The assessment of the hybrid model’s performance took place through the measurement of the persistence, including the root mean square error or RMSE, mean absolute error (MAE), and the mean squared error or MSE. In North Korea, mortality and incidence of HIV increased rapidly. On the other hand, in Mainland China, the estimated incidence was stationary while the mortality dropped rapidly.

Overall, the incidence of HIV in combination with different diseases in the post-neonatal population surged prior to 2010 and then dropped during 2010-2019, while those patients’ mortality decreased in East Asia.

Example #2

The comparison of an ARIMA model and a model combining the Elman recurrent neural network or ERNN with ARIMA aimed to predict the pertussis incidence in Mainland China. The establishment of the ARIMA and ARIMA-ERNN models took place through the use of SAS (ver. 9.4) and MATLAB (ver. R2019a) software, respectively.

The fitting and projection performances of the model combining ARIMA and ERNN were better than the ARIMA model. Besides offering theoretical support, it is beneficial for decision-making concerning public health.

How To Create?

Individuals must download as much price data as possible to start constructing an ARIMA model for any investment. Once they spot the trends for the price data, they must spot the lowest order of differencing or ‘d’ via the observation of autocorrelations. One must remember that if the lag-1 autocorrelation is negative or 0, the series must be already subtracted. That said, if lag-1 is more than 0, individuals must differentiate the series more.

After that, one needs to determine ‘p’ and ‘q’, which are the order of regression and moving average, by comparing serial correlations and partial autocorrelations. Once individuals find the required information, they can select the model they will utilize.

Pros And Cons

Let us discuss the benefits and limitations of the ARIMA average model:


  • This model can help individuals in forecasting for the short term. For example, one can use it to predict a stock’s short-term price movements. Moreover, one can project a business’s sales and interpret the seasonal changes in revenue.
  • It helps estimate the effect of new product launches, marketing events, and more.
  • This model only requires historical data.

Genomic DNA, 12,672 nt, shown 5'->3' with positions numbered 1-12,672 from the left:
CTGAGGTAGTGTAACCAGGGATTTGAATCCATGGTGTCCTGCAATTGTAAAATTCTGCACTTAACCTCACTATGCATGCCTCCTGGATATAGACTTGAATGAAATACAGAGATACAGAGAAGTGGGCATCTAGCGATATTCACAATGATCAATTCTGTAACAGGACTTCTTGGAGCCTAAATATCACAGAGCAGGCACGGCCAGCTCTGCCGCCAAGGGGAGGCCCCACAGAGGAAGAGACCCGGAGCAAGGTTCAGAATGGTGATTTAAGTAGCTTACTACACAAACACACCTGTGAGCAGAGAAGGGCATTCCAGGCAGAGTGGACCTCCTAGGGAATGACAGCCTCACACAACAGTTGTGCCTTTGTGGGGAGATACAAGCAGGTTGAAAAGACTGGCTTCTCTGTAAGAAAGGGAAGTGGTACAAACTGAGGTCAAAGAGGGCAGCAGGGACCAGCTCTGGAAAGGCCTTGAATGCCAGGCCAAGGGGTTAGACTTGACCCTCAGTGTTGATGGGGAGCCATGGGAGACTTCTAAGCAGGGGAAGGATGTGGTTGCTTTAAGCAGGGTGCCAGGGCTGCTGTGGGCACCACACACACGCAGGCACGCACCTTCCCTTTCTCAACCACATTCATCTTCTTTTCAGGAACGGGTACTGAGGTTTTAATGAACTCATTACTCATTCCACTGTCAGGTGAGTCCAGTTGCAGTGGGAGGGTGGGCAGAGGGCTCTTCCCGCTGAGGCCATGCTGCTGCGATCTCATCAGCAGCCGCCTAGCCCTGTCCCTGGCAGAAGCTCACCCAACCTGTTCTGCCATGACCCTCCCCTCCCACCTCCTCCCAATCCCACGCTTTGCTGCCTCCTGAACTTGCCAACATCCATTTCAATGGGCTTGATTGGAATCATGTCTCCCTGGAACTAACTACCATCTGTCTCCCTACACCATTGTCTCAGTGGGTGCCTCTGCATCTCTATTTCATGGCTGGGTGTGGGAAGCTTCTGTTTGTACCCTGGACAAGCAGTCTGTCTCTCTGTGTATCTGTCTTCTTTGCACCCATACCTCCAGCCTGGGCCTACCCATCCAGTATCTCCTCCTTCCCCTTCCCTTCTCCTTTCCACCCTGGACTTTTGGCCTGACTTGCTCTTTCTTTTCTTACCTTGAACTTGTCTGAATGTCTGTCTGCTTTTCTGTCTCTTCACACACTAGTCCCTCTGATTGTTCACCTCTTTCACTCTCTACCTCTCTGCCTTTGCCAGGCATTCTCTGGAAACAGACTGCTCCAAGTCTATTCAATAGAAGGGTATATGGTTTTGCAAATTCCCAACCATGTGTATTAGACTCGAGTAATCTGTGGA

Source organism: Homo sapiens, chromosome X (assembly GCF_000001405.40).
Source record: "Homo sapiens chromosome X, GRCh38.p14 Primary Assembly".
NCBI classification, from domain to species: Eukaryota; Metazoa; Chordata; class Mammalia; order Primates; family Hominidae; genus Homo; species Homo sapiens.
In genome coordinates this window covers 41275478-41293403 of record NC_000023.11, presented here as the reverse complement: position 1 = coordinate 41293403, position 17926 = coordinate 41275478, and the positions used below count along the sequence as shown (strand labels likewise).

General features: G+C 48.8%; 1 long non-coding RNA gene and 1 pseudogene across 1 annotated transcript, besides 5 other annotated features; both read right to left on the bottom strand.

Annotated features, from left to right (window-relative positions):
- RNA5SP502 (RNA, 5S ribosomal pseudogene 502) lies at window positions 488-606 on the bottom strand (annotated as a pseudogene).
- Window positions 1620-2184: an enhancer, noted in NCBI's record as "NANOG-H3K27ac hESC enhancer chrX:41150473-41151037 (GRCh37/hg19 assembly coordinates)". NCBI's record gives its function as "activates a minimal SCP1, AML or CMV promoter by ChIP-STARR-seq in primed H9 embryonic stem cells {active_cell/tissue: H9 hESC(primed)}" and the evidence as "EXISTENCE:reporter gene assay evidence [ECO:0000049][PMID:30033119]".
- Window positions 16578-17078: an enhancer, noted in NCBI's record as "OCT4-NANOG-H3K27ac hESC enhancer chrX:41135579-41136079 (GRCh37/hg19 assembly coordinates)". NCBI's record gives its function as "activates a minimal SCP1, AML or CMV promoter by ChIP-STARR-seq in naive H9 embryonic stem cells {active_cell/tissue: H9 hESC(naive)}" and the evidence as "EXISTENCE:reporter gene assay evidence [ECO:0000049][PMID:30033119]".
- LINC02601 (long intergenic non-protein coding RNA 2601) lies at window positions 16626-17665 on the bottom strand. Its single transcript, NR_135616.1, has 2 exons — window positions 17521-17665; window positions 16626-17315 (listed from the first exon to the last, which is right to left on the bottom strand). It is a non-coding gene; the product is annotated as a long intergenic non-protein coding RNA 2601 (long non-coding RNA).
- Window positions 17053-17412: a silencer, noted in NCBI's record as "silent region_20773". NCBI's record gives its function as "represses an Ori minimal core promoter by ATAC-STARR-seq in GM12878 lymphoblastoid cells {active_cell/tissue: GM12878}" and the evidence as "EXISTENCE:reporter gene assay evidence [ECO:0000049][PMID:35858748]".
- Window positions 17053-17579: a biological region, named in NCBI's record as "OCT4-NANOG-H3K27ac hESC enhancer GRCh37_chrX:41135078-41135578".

• It utilizes lagged MA for smoothing time series data.


  • It does not help one in long-term forecasting.
  • This model is poor at forecasting turning points.
  • It is computationally expensive.
  • This model is unsuitable for time series data with multiple variables.
  • Such a model requires a lot of data tuning and processing as individuals must check the autocorrelation, stationarity, and partial correlation of the data besides finding the parameters’ optimal values utilizing grid search or trial and error.

Frequently Asked Questions (FAQs)

1. When to use autoregressive integrated moving average?

One can use this model as a tool to forecast how something will act in the future on the basis of past performance. For example, technical analysts can utilize such a model to predict how an asset, for example, a stock or a mutual fund, will perform in the future.

2. What is the difference between ARMA and an autoregressive integrated moving average model?

The difference between the two is the integration component. The ‘I’ or integrated represents the total number of times differencing is necessary for making the time series stationary. The use of ARIMA models is popular for real-life time series analysis as, in most cases, the data are non-stationary and require differencing.

3. What are the two types of autoregressive integrated moving average models?

There are two types of ARIMA models — non-seasonal and seasonal.

4. What is the minimum data point for an autoregressive integrated moving average?

At least 50 observations are recommended for such a model to cover the seasonal effects and variations.

This article has been a guide to what is Autoregressive Integrated Moving Average. Here, we explain its examples, parameters, pros, cons, and how to create it. You may also find some useful articles here –